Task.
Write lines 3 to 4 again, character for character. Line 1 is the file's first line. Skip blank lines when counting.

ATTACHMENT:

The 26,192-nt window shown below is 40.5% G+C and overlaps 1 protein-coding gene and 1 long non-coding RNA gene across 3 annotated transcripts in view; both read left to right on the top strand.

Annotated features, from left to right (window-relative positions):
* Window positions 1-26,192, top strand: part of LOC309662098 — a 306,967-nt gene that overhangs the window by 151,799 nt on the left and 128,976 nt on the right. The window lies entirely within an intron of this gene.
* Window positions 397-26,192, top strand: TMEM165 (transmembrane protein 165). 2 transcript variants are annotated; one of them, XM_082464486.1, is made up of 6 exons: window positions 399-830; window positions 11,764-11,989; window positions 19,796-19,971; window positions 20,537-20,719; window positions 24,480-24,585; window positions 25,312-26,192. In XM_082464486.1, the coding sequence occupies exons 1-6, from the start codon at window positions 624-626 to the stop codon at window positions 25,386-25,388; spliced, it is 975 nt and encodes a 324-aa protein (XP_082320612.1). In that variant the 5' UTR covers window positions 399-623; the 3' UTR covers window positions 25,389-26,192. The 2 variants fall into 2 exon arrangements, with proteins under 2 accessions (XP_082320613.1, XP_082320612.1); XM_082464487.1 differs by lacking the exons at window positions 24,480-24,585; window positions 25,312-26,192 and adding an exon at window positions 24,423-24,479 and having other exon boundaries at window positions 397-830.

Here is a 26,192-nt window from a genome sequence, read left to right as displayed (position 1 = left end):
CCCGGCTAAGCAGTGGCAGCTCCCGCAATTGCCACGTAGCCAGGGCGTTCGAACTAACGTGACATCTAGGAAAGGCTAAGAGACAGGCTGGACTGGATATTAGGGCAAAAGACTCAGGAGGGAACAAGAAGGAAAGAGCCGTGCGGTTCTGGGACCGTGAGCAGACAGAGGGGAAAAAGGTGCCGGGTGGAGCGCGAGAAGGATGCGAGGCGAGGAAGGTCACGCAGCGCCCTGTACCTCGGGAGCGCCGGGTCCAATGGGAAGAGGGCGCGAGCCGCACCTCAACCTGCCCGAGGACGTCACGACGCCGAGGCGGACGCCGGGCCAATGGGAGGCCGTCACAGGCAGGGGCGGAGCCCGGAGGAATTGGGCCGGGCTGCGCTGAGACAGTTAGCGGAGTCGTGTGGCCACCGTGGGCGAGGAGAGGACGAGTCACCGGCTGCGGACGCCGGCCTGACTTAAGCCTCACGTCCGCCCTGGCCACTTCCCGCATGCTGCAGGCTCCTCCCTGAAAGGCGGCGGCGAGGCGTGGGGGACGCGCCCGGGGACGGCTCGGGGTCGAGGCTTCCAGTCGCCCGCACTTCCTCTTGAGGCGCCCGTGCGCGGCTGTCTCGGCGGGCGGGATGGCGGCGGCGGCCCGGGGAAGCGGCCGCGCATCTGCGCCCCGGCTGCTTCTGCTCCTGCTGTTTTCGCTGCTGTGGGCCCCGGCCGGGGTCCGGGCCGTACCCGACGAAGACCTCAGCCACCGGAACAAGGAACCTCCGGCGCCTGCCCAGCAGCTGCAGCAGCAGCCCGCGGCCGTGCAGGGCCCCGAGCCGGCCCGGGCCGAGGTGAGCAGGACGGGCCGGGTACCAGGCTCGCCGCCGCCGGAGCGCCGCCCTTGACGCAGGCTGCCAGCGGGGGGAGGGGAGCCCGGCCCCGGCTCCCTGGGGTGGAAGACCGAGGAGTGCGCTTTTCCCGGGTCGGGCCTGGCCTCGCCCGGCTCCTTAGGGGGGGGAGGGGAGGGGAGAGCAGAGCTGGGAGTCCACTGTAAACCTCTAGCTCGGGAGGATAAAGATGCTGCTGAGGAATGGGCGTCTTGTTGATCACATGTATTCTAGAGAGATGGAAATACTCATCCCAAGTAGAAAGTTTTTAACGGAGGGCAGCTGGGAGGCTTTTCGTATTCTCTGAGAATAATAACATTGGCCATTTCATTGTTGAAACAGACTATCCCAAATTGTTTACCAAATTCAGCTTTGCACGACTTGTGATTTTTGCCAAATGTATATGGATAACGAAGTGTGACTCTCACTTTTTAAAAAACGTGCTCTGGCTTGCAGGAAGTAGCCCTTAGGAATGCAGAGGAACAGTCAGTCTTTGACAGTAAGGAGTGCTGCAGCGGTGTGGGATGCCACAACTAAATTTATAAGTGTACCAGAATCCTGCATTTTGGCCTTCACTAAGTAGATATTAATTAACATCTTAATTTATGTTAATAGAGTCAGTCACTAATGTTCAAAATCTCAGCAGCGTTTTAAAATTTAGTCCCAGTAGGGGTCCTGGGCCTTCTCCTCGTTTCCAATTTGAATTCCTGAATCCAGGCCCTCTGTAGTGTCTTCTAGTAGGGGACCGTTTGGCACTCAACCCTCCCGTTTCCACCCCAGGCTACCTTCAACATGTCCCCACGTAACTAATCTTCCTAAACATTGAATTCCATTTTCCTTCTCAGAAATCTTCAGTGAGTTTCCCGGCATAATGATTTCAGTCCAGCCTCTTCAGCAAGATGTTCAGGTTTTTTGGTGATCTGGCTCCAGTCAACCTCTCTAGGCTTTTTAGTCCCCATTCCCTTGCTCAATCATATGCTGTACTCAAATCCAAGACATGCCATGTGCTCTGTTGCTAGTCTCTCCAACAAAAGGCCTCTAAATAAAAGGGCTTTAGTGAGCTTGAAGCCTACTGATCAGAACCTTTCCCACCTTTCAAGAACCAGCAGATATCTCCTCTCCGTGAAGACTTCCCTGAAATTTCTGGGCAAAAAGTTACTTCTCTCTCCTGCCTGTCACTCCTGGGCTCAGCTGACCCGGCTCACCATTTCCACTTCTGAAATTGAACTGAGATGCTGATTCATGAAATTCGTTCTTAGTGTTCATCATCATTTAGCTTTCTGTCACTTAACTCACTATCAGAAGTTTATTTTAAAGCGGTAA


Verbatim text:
* Window positions 1-26,192, top strand: part of LOC309662098 — a 306,967-nt gene that overhangs the window by 151,799 nt on the left and 128,976 nt on the right. The window lies entirely within an intron of this gene.
* Window positions 397-26,192, top strand: TMEM165 (transmembrane protein 165). 2 transcript variants are annotated; one of them, XM_082464486.1, is made up of 6 exons: window positions 399-830; window positions 11,764-11,989; window positions 19,796-19,971; window positions 20,537-20,719; window positions 24,480-24,585; window positions 25,312-26,192. In XM_082464486.1, the coding sequence occupies exons 1-6, from the start codon at window positions 624-626 to the stop codon at window positions 25,386-25,388; spliced, it is 975 nt and encodes a 324-aa protein (XP_082320612.1). In that variant the 5' UTR covers window positions 399-623; the 3' UTR covers window positions 25,389-26,192. The 2 variants fall into 2 exon arrangements, with proteins under 2 accessions (XP_082320613.1, XP_082320612.1); XM_082464487.1 differs by lacking the exons at window positions 24,480-24,585; window positions 25,312-26,192 and adding an exon at window positions 24,423-24,479 and having other exon boundaries at window positions 397-830.